* Privately held Sensus hires Credit Suisse to review sale
* Firm has $100 mln EBITDA, may fetch 8-10 times -sources
* Strategic, private equity interest expected -sources
By Soyoung Kim and Michael Erman
NEW YORK, Nov 3 (Reuters) - U.S. smart metering company Sensus is exploring a potential sale of the company and has hired bankers to advise on a deal that could potentially bring up to $1 billion, people familiar with the matter said.
Privately held Sensus, which makes smart meters, software and communication systems for the electric, gas, and water industries, is preparing to launch a sale and is being advised by Credit Suisse on the process, these people said.
Advanced or smart meters are used for measuring power, water and other energy uses. That data is sent back to utilities to help them increase their efficiency.
The Raleigh, North Carolina-based company has about $100 million in earnings before interest, tax, depreciation and amortization (EBITDA), these people said. It could be valued at about 8 to 10 times EBITDA in a potential deal, two of the people said.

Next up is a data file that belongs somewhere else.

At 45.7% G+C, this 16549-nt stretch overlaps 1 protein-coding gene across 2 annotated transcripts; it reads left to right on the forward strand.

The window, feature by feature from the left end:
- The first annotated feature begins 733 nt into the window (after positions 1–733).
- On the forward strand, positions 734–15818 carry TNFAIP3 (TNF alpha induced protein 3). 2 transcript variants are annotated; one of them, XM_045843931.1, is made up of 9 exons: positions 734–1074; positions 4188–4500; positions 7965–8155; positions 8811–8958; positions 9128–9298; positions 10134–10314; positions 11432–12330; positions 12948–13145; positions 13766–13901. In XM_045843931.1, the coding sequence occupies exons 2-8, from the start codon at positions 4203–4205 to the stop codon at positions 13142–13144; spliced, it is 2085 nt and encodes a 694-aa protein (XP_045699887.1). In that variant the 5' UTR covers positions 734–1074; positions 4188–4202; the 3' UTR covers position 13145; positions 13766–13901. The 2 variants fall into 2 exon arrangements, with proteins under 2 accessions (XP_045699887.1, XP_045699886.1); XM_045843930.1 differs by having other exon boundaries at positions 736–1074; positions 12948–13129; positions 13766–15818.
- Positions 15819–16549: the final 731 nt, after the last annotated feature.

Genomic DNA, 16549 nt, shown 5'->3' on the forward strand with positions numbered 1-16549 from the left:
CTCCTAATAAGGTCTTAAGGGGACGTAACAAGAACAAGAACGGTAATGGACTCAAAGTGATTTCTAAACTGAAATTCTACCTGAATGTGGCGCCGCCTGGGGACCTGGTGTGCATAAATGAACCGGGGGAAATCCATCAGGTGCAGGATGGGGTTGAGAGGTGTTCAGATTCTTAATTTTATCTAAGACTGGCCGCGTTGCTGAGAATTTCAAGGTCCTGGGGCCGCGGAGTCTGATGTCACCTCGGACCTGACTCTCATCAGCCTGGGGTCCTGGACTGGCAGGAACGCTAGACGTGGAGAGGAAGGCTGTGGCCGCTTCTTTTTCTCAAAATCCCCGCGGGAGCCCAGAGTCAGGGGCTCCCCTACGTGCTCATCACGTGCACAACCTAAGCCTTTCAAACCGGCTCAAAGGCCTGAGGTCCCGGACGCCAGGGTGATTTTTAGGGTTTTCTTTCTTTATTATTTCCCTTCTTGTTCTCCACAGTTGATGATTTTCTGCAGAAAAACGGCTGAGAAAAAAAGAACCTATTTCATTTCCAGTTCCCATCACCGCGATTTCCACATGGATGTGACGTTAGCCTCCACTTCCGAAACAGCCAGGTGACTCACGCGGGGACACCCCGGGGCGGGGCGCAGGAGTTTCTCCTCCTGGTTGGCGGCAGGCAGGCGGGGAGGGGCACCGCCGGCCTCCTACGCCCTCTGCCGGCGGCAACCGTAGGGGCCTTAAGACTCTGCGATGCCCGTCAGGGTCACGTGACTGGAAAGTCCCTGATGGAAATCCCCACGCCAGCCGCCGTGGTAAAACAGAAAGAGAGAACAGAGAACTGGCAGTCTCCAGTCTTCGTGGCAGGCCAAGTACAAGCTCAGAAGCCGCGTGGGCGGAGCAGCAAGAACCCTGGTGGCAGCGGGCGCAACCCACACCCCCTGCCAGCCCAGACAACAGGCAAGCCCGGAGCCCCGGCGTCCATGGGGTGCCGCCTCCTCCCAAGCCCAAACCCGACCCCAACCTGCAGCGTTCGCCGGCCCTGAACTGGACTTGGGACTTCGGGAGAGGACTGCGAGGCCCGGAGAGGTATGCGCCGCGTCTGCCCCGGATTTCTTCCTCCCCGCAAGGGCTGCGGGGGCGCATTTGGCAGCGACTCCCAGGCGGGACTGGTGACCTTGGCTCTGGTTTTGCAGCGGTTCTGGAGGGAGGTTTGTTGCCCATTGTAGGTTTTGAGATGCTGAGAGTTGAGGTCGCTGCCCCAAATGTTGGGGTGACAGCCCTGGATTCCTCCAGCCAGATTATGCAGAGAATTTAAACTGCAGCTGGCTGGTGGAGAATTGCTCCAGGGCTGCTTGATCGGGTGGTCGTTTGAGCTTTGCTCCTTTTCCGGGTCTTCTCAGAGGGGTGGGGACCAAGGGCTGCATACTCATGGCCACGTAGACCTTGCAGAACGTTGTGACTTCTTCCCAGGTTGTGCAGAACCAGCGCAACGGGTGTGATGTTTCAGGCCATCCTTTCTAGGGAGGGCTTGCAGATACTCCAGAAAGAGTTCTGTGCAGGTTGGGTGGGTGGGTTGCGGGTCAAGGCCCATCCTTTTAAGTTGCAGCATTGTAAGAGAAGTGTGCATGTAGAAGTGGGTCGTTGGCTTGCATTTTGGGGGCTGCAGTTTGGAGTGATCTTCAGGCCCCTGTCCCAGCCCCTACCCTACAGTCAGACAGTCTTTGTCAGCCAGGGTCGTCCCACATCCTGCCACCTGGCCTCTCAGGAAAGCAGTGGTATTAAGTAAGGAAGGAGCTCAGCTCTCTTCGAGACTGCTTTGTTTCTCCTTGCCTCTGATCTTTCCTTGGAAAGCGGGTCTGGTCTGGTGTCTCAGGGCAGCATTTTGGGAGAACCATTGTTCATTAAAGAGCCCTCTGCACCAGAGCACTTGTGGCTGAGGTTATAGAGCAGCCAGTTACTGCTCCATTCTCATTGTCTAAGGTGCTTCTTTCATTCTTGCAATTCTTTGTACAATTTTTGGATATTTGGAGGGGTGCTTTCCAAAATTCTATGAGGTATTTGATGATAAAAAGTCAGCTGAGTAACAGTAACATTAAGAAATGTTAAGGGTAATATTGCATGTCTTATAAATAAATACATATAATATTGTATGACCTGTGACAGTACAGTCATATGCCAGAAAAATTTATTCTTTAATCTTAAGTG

The company is expected to draw interest from trade buyers looking to expand in the smart grid market as well as private equity firms that would grow the business and eventually take it public, according to these people.
Representatives for Sensus and Credit Suisse declined to comment.
In May, Japanese electronics manufacturer Toshiba Corp struck a $2.3 billion deal to buy Swiss-based meter maker Landis+Gyr in a bid to move into the smart grid market, beating out several strategic and private equity bidders. Credit Suisse advised Landis+Gyr on the sale along with Lazard Ltd .
Smart meter makers such as Sensus and Landis+Gyr have seen strong growth as countries around the globe tighten regulations on energy to boost efficiency and use of renewable sources to cope with increasing demand and rising costs for energy and water.
Sensus has about 3,600 employees and had $865 million in sales last year.